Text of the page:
With this in mind, we can look at the first reading, the first Creation story from Genesis, and see in it all three patterns of love in God’s creating activity. From the void, undifferentiated tehom God creates by introducing particularities: God particularizes light from dark, open space from chaotic plenum, dry land from salt sea, living things from inert soil, and so on. At each stage, God grants a distinctive way of being, a suchness, to the creatures, that they should be as they are and have their particular place in Creation; and this is analogous to the charis-love of particular acceptance and commensality exemplified in Jesus. (We may note here that in traditional Trinitarian theology, while the First Person is often designated Creator, the Second Person, the Word, is the active creative agency “through whom all things are made.”) Furthermore, the particularized creatures are not left in isolation, but are set in dynamic relationships: light and dark are not left as mere opposites, but are set in the dynamic alternation of day and night, providing the reliable, faithful frame in which all the rest of the story happens; land and sea are related by coastlands and shorelines; sun and moon and stars, particularized from “light-in-general,” are set in patterns of relative movement that mark out times and seasons and years; plants yield fruits which carry their seeds, animals have the fruits for food, and in turn carry the seeds to new growing places for new generations; and so on. This work of weaving diverse individuals into common patterns of life, building webs of life-giving relationships, is the work of koinōnia-love appropriated to the Spirit, which broods over the Creation and gathers the whole under the shelter of its wings. Finally, the agapē-love of faithful disposition to seek the good of the other is reflected in the way that, at the end of each stage of creation, God pronounces it good, and in the later stages blesses the creatures and gives them instructions for how to live out their blessing — not unlike the way God gives Torah to Israel and “all that Jesus commands” to Christians as instructions for living out their covenant blessing. It is this covenant-instruction aspect of God’s creative work in the world that is picked up and praised as the theme of Psalm 8. The three patterns of love, which Paul and Matthew and later Christian writers identify as Trinity, are thus evident in God’s creating activity in the first story of Creation.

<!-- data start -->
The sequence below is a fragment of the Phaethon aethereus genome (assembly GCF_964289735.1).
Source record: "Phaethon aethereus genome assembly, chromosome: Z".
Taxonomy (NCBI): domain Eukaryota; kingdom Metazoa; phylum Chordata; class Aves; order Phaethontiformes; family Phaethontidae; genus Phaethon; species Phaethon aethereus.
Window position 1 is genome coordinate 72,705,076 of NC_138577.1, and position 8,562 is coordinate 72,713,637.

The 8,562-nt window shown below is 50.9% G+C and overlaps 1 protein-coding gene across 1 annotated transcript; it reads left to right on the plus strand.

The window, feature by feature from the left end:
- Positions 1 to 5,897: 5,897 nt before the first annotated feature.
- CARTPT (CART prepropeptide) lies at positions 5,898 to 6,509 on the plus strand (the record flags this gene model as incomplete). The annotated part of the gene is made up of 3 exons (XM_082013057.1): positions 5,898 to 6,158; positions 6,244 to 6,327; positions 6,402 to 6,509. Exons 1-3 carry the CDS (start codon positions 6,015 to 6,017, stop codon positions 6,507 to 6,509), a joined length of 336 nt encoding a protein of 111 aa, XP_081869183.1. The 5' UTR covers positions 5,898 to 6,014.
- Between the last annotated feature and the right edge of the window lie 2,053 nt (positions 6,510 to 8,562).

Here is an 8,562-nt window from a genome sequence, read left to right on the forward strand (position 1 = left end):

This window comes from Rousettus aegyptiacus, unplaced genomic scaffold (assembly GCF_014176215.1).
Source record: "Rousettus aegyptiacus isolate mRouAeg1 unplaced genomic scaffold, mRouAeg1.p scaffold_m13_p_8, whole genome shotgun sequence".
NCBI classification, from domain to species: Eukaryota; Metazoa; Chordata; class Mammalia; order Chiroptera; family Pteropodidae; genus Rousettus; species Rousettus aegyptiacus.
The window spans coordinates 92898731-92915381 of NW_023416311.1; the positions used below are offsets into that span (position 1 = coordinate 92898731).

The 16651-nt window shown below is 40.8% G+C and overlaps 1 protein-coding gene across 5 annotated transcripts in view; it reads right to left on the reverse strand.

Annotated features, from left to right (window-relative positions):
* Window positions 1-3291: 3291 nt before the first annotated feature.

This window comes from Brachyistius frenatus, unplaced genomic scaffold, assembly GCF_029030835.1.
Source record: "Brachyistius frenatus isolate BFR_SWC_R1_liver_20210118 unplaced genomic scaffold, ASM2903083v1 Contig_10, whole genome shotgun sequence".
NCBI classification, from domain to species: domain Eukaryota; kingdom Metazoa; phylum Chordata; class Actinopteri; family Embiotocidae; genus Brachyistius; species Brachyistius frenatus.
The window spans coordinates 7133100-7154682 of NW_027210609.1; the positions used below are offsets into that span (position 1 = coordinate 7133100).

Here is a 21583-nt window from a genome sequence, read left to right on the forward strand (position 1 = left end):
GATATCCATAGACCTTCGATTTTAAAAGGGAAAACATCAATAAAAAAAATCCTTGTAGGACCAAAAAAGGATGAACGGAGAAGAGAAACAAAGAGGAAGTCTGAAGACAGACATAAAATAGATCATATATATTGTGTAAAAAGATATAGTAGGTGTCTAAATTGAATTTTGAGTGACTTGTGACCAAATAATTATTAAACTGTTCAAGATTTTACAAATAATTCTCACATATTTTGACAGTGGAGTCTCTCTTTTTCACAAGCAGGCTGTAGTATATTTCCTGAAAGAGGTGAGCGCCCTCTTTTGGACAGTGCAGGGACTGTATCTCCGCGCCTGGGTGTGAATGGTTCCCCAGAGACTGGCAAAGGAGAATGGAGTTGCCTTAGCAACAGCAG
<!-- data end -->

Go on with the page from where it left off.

I’ve argued here that the dogma of the Trinity is not just an intellectual puzzle left over from the days when Christian theology was beholden to Hellenistic philosophy, but is instead an abstraction drawn from actual, concrete Christian experience. If so, then it can take on the role of any abstraction in process thought: it can feed back into concrete experience as a kind of guide or template for eliciting into prominence certain elements in feeling, which otherwise would not be felt so prominently, so that they can have greater importance in the concrescence of new occasions. Christians who look for the grace of the Lord Jesus Christ and the love of God and the communion of the Holy Spirit are likely to see them in the world, because they are paying attention to feeling-cues that others might not be paying attention to. Christians who look for grace and love and communion because they are the traces of God being God are likely to experience God as presently active in the world, because they are eliciting into prominence feelings of the divine that others might well be ignoring. The dogma of the Trinity, in itself certainly abstract, nevertheless can help constitute concrete Christian experience; and thus, contra Kant, it does offer something to be gained for practical purposes. For those who accept Paul’s blessing and commit to Matthew’s baptismal formula and look for God’s threefold love at work in the genesis of the world, the dogma of the Trinity becomes a means for becoming a more conscious and intentional created co-creator with God in the ongoing work of particularity and relationship, through which the cosmos becomes. The dogma of the Trinity, as a guide for Christian experience, invites us into grace and love and communion as concrete ways to participate in the Adventure of the Universe as One.